On Guru Nanak Jayanti, here’s a little-known story you can tell your children about a popular Indian tree and its connection with one of the most famous Gurudwaras of Punjab. Many will be familiar with this tree for its unique sour-tangy fruits.

The Ber is a popular Indian tree and fruit. It is also the subject of some interesting stories.

The Story of the Dukh Banjani Ber

There once lived a rich landlord named Duni Chand Khatri in the town of Patti in Punjab. He had five beautiful daughters.

Wanting to test their devotion towards him, Duni Chand decided to ask them all a question.

“Who is it that provides for you and sustains you?” he asked the oldest one.

“It is you father,” she answered, bowing down before him to touch his feet.

Duni Chand was pleased with her reply and summoned his next daughter.

“Who is it that provides for you and sustains you?” he asked his second daughter.

“It is none other than you father,” answered the second girl, respectfully.

Pleased, Duni Chand smiled and called the next daughter. So it went on with the third and the fourth daughters.

Finally he called his youngest daughter Rajni, the most special child in the house.

“Who is it that provides for you and sustains you?” he asked her.

“The Lord Above,” she answered, looking up towards the skies.

Duni Chand was upset. “What about me?” he asked, walking up to Rajni and glaring at her. “Does your father not provide for you?”

Rajni looked into her father’s eyes without flinching.

“The Lord sustains us all Father!” Rajni said, calmly.

At seeing the girls persistence, Duni Chand flew into a rage. He asked again and Rajni repeated that it was the Almighty alone who sustained the whole world.

Furious with Rajni and her response, Duni Chand decided the girl needed to be punished to show her how miserable her life would become without her father’s support. In a fit of anger, he got her married off to a leper. His family and neighbours were shocked but Duni Chand was determined to teach his daughter a lesson.

Rajni’s sisters looked on in helplessness and shock as Rajni was married off to a man who couldn’t walk or stand straight. His skin was scarred and his fingers reduced to stumps.

Bibi Rajni (1).jpg
Rajni accepted her fate and dutifully took care of her husband.

But Rajni herself took it rather well. She decided to look after her husband with care and took him with her to Amritsar. There she found herself a job as a cook in a gurudwara.

“Here…you sit here under the shade of this Ber Tree,” she’d tell her husband, as she went to work each morning in the common kitchen of the gurudwara that fed thousands. “I’ll come back and take you home when I finish.”

Rajni’s husband would wait for her each day under the shade of the Ber Tree by the holy sarovar (tank) and listen to Guru Ram Das, the 4th Sikh Guru, who is also said to have founded the city of Amritsar and the holy sarovar about 400 years ago.

Sitting there, Duni Chand often wished he could bring his wife some reprieve and happiness.

One day, as he sat under the Ber tree, Rajni’s husband reached out to touch the water of the holy sarovar in the centre of the gurudwara. Holding on to the trunk of the ber tree, he stretched out his leg to dip it in the cool healing water.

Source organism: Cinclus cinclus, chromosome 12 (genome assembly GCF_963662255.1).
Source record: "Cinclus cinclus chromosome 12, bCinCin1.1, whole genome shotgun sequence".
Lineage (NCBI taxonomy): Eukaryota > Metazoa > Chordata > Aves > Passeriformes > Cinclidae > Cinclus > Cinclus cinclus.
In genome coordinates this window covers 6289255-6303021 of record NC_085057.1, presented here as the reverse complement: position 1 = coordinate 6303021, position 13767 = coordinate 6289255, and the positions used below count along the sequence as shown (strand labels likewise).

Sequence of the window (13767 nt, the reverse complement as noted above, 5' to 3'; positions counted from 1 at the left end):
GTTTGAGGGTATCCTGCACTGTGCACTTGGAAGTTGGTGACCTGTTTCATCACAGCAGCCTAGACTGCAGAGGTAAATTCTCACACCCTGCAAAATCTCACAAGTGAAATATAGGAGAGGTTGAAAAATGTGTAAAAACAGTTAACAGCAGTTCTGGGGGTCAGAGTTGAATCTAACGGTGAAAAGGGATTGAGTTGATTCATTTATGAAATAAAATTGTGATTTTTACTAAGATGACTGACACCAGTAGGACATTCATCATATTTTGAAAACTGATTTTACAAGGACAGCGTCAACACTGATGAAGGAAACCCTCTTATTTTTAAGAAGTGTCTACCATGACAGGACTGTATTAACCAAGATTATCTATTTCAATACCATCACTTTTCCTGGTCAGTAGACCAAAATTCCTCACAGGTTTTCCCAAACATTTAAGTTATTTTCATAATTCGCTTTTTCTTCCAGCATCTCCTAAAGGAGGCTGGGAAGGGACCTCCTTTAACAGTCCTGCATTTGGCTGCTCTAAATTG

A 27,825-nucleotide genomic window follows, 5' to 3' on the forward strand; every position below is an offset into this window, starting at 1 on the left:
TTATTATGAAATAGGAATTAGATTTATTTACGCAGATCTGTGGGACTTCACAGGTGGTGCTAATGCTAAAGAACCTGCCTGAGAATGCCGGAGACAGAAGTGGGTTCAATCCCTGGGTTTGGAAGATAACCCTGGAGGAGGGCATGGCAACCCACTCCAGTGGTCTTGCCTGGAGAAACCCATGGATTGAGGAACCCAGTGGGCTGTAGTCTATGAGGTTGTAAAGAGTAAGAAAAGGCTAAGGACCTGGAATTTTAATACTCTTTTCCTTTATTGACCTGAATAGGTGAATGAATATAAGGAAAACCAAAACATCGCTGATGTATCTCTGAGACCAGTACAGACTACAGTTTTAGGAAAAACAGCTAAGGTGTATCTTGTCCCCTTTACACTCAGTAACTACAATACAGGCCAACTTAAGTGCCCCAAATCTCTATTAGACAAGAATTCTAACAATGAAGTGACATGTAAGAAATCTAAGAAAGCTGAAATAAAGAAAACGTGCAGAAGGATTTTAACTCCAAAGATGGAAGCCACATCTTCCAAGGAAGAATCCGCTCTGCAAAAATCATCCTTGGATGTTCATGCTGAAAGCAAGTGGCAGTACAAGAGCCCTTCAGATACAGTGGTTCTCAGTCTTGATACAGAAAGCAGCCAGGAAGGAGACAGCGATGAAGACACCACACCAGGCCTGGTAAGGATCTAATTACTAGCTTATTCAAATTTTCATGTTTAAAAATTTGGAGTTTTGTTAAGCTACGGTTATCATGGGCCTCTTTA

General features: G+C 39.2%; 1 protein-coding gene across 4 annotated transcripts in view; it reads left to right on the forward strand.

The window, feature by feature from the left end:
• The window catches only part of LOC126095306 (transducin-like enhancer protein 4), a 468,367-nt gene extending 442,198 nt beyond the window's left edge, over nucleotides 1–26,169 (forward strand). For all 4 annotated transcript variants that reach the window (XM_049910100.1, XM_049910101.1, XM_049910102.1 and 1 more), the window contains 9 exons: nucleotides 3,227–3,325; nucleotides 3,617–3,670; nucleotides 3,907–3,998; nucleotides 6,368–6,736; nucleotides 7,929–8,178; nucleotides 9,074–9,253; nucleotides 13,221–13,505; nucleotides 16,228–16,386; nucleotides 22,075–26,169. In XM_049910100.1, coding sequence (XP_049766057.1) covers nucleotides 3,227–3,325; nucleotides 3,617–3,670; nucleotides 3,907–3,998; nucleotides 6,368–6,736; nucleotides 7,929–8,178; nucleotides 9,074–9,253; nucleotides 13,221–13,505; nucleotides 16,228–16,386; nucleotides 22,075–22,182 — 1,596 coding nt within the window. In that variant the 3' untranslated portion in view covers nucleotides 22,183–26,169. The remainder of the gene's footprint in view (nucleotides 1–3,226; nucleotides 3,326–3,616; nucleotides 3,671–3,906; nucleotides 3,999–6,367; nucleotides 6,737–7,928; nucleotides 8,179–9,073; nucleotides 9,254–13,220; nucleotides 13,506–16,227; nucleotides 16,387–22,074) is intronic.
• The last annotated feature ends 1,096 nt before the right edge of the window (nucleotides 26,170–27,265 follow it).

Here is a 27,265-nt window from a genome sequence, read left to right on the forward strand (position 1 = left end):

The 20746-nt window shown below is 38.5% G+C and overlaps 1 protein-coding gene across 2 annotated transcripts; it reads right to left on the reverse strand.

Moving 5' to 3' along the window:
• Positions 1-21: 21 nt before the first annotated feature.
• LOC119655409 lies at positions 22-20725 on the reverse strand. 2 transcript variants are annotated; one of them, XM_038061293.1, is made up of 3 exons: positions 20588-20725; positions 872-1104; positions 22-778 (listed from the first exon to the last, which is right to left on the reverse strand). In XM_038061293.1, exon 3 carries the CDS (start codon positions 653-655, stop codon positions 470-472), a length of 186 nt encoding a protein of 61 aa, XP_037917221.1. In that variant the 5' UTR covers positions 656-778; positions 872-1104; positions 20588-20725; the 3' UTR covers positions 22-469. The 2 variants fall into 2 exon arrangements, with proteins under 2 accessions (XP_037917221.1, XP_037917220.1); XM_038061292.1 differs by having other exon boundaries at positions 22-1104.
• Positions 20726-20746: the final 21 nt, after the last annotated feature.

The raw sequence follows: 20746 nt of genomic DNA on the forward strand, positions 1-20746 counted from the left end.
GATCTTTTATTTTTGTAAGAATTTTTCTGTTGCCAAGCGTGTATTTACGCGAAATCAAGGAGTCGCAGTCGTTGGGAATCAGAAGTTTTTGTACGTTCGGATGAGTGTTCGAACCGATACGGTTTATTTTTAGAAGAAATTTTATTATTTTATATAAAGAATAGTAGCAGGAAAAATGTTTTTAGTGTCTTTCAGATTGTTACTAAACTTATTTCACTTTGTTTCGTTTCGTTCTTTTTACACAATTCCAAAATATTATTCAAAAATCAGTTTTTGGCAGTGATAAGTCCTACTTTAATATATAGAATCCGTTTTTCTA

To his surprise, he found that he was miraculously cured. All the sores and marks on his skin vanished. His stumpy fingers healed and his limbs straightened out. He was a new man!

rajni husband cured.jpg
One day, Rajni’s husband was miraculously cured

When Rajni returned from the langar kitchen later that day, she could not recognize her husband.

“This is a miracle!” she exclaimed. “How did this happen?”

“I…I…I can’t believe it!” her husband cried and told her all that had occurred.

Seeing Rajni’s husband miraculously cured of leprosy, people then began to call the Ber Tree the Dukhbanjani ber or the tree that relieves pain and suffering.

It stands in Amritsar in the courtyard of the Sri Harmindar Sahib Complex of the Golden Temple near the Langar Hall and is visited by thousands.

Dukh Banjani Ber.jpg
The Dukh Banjani Ber is one of the important sites in the Sri Harmindar Sahib Complex at Amritsar

More Stories about the Ber Tree

The Ber is a common Indian tree and grows well even in dry scrub forests. It’s tangy fruit is enjoyed by all, particularly children. It has thorns on its branches and its leaves have three central veins.

ber leaf.jpg
 The Ber (Indian Jujube) is easy to identify with the help of its rounded leaves and three central veins. It is a short tree and its branches have thorns.

The Tree finds a mention in the Ramayana. You must have heard of the Shabari episode in the Epic where an old tribal lady feeds Rama, ber fruits after tasting them to check if they were sweet. While Lakshman refuses to take the soiled fruits, Rama accepts them, saying he could not refuse anything that was given to him with love and devotion.

But did you know that the story is not found in the Valmiki Ramayana? It comes down to us from the Odiya Ramayana that was written much later – and somehow it became embedded in the popular narrative.

shabri ram ber.jpg
Popular as it may be, the story of Shabri feeding Rama jhute ber does not appear in the Valmiki Ramayana!

The Ber also finds mention in another episode of the Ramayana, which is not as popular as the Shabri story. You can read that story and lots of other stories about trees in my Book Tracing Roots with Karadi Tales

So, the next time you travel to Amritsar, be sure to take note, not just of the Golden Temple, it’s vast complex, the Tank and the awesome langar but also the Dukh Banjani Ber that has been standing as a silent witness to 400 years of history and share this interesting story!





  1. […] Dukhbanjani Ber : A Special Ber Tree in Amritsar […]

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